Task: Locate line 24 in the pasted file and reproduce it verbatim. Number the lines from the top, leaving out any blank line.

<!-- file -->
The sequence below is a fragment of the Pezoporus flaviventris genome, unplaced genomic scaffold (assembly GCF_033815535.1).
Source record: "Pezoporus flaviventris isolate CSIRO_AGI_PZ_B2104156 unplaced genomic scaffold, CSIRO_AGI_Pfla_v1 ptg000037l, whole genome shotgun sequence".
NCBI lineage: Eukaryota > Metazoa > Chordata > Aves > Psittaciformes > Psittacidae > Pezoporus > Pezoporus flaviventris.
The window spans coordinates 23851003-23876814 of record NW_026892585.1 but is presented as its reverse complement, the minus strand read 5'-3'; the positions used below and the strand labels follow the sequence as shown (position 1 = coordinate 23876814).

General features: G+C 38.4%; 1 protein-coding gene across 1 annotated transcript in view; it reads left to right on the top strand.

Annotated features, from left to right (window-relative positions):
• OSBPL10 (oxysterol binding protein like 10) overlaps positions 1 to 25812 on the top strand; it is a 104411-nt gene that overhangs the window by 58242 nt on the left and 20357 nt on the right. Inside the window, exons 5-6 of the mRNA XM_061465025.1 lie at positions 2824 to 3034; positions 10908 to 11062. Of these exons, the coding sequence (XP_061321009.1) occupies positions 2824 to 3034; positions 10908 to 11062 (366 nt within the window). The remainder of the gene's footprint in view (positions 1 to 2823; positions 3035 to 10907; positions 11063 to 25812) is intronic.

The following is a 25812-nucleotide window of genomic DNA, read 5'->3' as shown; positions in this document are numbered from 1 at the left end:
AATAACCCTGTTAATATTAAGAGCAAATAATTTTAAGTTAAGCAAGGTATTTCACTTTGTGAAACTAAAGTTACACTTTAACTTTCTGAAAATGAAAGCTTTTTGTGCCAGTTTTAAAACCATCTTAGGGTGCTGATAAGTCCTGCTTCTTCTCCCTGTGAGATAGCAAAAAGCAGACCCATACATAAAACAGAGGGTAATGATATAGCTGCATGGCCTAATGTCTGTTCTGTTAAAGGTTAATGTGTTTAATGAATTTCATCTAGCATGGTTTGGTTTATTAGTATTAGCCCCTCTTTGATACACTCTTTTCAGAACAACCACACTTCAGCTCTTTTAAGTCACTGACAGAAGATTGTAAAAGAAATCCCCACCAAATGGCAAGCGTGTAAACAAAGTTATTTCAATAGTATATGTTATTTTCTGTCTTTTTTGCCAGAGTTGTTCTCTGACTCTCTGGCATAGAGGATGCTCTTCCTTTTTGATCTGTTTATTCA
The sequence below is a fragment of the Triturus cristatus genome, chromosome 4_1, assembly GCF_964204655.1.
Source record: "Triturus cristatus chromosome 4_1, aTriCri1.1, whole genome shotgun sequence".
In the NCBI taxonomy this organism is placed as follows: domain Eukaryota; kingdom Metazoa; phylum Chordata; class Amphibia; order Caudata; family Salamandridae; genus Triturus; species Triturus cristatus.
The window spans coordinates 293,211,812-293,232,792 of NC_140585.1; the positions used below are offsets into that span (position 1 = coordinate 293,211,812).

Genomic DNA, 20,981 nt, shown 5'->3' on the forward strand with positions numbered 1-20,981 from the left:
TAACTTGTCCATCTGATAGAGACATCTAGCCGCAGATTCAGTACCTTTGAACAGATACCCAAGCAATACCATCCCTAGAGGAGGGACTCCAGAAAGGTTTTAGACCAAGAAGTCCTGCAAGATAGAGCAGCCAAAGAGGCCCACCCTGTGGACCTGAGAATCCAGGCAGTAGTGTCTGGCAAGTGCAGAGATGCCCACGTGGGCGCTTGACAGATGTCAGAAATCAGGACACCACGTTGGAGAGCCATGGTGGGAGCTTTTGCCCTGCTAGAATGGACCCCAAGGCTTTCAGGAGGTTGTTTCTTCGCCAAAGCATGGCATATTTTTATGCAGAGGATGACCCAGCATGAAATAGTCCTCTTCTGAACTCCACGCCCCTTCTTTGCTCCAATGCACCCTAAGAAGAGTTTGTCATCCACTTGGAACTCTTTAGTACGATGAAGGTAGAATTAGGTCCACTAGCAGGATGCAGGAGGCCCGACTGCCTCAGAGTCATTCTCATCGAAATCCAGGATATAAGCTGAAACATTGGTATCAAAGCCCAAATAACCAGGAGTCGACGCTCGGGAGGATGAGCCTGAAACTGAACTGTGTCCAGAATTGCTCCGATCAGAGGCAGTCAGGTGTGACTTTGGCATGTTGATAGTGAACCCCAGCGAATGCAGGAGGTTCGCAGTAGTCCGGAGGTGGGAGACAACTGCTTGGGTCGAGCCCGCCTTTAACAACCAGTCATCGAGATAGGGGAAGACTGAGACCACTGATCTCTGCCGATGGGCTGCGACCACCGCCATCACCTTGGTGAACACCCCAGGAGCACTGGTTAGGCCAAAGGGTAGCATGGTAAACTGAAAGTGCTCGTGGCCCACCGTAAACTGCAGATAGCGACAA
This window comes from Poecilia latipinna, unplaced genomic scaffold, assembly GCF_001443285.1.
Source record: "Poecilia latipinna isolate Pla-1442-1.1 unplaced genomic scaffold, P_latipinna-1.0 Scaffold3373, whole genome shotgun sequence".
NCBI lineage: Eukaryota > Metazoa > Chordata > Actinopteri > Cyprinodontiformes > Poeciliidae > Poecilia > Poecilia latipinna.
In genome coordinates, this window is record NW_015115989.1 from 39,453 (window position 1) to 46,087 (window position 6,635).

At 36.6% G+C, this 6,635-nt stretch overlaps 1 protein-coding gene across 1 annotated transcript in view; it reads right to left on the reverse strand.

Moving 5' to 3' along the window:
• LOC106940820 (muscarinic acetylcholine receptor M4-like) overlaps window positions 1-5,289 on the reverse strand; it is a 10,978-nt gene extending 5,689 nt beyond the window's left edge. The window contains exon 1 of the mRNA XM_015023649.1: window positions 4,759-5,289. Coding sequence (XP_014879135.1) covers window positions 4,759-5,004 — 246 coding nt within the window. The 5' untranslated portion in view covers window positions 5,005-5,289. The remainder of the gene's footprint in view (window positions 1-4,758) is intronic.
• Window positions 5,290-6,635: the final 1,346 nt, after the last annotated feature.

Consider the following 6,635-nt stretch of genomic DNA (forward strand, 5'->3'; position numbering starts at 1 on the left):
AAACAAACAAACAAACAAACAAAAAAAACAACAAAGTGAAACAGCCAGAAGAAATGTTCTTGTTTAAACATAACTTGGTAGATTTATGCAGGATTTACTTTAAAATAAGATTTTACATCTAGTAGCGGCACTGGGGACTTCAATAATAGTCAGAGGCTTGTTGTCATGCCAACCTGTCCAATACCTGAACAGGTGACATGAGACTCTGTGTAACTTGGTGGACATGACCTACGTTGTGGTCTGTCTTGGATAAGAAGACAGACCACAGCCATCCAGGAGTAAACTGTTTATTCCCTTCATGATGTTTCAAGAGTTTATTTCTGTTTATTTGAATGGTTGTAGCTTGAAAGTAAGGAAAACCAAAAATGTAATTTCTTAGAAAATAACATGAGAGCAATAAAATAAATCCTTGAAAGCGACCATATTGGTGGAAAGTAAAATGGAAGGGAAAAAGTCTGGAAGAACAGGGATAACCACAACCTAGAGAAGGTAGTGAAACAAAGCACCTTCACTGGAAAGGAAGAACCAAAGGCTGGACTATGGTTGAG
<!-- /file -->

Consider the following 6,635-nt stretch of genomic DNA (forward strand, 5'->3'; position numbering starts at 1 on the left):